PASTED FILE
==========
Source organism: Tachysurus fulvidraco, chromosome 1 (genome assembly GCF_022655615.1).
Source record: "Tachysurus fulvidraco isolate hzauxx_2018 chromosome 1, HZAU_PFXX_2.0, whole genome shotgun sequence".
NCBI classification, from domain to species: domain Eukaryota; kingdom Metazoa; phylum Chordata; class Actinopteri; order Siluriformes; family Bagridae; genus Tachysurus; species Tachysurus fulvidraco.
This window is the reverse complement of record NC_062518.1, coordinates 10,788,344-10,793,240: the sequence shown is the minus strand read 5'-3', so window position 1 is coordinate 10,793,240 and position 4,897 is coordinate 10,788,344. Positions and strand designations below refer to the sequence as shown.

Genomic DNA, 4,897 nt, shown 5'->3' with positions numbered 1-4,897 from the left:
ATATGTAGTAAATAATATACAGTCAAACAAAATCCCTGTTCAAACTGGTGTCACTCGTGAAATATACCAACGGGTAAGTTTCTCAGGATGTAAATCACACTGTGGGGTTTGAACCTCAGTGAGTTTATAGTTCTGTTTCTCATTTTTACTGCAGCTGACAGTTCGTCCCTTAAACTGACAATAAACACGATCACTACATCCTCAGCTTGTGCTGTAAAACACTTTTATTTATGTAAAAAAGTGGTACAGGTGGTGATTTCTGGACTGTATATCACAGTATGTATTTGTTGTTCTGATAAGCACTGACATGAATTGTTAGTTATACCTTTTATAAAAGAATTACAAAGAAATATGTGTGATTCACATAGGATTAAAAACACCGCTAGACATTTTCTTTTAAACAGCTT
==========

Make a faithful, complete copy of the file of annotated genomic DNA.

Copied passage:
Source organism: Tachysurus fulvidraco, chromosome 1 (genome assembly GCF_022655615.1).
Source record: "Tachysurus fulvidraco isolate hzauxx_2018 chromosome 1, HZAU_PFXX_2.0, whole genome shotgun sequence".
NCBI classification, from domain to species: domain Eukaryota; kingdom Metazoa; phylum Chordata; class Actinopteri; order Siluriformes; family Bagridae; genus Tachysurus; species Tachysurus fulvidraco.
This window is the reverse complement of record NC_062518.1, coordinates 10,788,344-10,793,240: the sequence shown is the minus strand read 5'-3', so window position 1 is coordinate 10,793,240 and position 4,897 is coordinate 10,788,344. Positions and strand designations below refer to the sequence as shown.

Genomic DNA, 4,897 nt, shown 5'->3' with positions numbered 1-4,897 from the left:
ATATGTAGTAAATAATATACAGTCAAACAAAATCCCTGTTCAAACTGGTGTCACTCGTGAAATATACCAACGGGTAAGTTTCTCAGGATGTAAATCACACTGTGGGGTTTGAACCTCAGTGAGTTTATAGTTCTGTTTCTCATTTTTACTGCAGCTGACAGTTCGTCCCTTAAACTGACAATAAACACGATCACTACATCCTCAGCTTGTGCTGTAAAACACTTTTATTTATGTAAAAAAGTGGTACAGGTGGTGATTTCTGGACTGTATATCACAGTATGTATTTGTTGTTCTGATAAGCACTGACATGAATTGTTAGTTATACCTTTTATAAAAGAATTACAAAGAAATATGTGTGATTCACATAGGATTAAAAACACCGCTAGACATTTTCTTTTAAACAGCTT